That’s long been the rub, and is not unique to Australia. “It’s not really an option for family firms in the majority of the UK because it’s so capital-intensive and mechanised,” observes Mark Chatterton, head of agriculture at Duncan & Toplis, which is based in Lincolnshire and has nearly 1,000 farming clients. “They’re always trying to keep one step ahead,” he says of the 200 or so farmers he speaks to throughout the year. “Those progressive businesses at the forefront of developing new ideas have got into renewable technologies; they’ll look for diversification through tourism, or alternative uses of old farm buildings. But vertical farming is an industrial process that happens on a large scale. Unless they’ve got an asset – an underground bunker, a warehouse – your average farm would have to start from scratch.” And that excludes many.
Yet there is a real issue facing the UK government and others: as our need for food increases, so does the demand on land (housing problems have reached crisis point in many European countries). “It’s a decision the UK needs to make at government level – do we want to be a net importer of food or an exporter? And how much do we want to make with all the other demands on that land? What are our priorities?” asks Sarah Attwood, who works on audit, assurance and agriculture at Kreston Reeves. “One way that has been identified is vertical farming, particularly for higher value crops. If you look at mushrooms, for example, production is done on a vertical basis. I can see it’s a way that we can produce more higher-value products like salad, perhaps even going into soft fruit,” she suggests. “But if it’s to be done on a commercial level then issues of public perception will need to be addressed.”
What she’s getting at here is an education point about food production; an understanding about where food comes from and that if the agricultural sector is to tackle the combination of feeding the population and maintaining the availability of food while keeping costs down, it may need to rely less on the natural ecosystem and use more science.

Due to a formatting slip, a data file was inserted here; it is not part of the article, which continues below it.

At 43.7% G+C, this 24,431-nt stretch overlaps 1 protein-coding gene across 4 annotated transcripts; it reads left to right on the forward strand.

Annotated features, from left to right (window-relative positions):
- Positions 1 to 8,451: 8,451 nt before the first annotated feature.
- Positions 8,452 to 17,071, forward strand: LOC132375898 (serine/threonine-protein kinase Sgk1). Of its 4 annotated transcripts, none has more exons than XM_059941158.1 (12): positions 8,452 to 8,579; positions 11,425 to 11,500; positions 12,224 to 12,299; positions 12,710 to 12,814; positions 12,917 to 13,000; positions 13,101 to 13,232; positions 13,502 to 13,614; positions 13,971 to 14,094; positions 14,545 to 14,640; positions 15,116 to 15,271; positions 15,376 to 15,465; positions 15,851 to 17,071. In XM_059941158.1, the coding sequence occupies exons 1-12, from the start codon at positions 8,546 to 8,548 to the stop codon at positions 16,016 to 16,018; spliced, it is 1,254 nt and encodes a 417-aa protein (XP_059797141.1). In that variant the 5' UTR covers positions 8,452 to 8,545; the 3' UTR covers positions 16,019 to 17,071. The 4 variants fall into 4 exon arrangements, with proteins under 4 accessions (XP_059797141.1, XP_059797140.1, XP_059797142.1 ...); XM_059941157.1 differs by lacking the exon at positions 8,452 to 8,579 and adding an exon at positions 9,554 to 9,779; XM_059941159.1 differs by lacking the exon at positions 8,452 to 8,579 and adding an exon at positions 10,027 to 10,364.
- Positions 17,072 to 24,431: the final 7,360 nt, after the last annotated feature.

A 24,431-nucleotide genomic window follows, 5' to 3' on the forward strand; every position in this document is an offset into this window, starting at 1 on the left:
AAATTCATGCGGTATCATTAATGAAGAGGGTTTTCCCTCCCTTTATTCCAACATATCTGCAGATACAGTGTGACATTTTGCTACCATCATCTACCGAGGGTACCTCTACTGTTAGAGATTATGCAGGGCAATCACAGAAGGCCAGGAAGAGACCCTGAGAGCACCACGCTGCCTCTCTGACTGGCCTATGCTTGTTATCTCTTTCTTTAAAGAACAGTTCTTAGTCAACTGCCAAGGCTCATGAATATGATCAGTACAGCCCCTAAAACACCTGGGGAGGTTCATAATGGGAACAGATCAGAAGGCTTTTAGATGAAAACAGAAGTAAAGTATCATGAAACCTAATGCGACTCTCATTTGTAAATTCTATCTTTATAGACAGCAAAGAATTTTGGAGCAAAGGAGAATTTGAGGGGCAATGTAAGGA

“One solution that has been mooted, and they’re looking at in America, is genetically modified (GM) products. There are pros and cons but the general public’s perception in the UK is they don’t want that, they want a natural product. Will that opinion translate to vertical farming? We’re looking at a structure with no natural sunlight, are they going to be OK with that? Is it still going to be seen as organic? If it’s got more man-made nutrients going into it, is that an issue? Growing herbs vertically in an old underground station isn’t going to solve our food shortage problems but it might be a good way to get into peoples’ minds about the availability and production of food,” says Attwood.
It’s true that the vertical farms making an impact commercially, or scaling up at least, are mostly outside the UK. So could they be a non-starter in a country that likes to think of its food as coming from the green and pleasant land even if it’s not? Mike Dyer, Attwood’s colleague at Kreston Reeves, who is head of agriculture and chair of ICAEW’s Farming & Rural Business Community, agrees that GM could be an issue, even though vertical farming offers sustainability benefits (many installations use close-loop systems where waste is eliminated through repurposing and recycling; their goal is zero net energy use; their products are free of pesticides and fertiliser). GM needs a rebrand, suggests Dyer, so that the idea of food not grown in soil becomes more palatable: “You can produce all-year-round crops, but will people adopt that because traditionally they like seasonal products? You’ve got to get over this public perception that GM is Frankenstein as opposed to enhancement,” he says.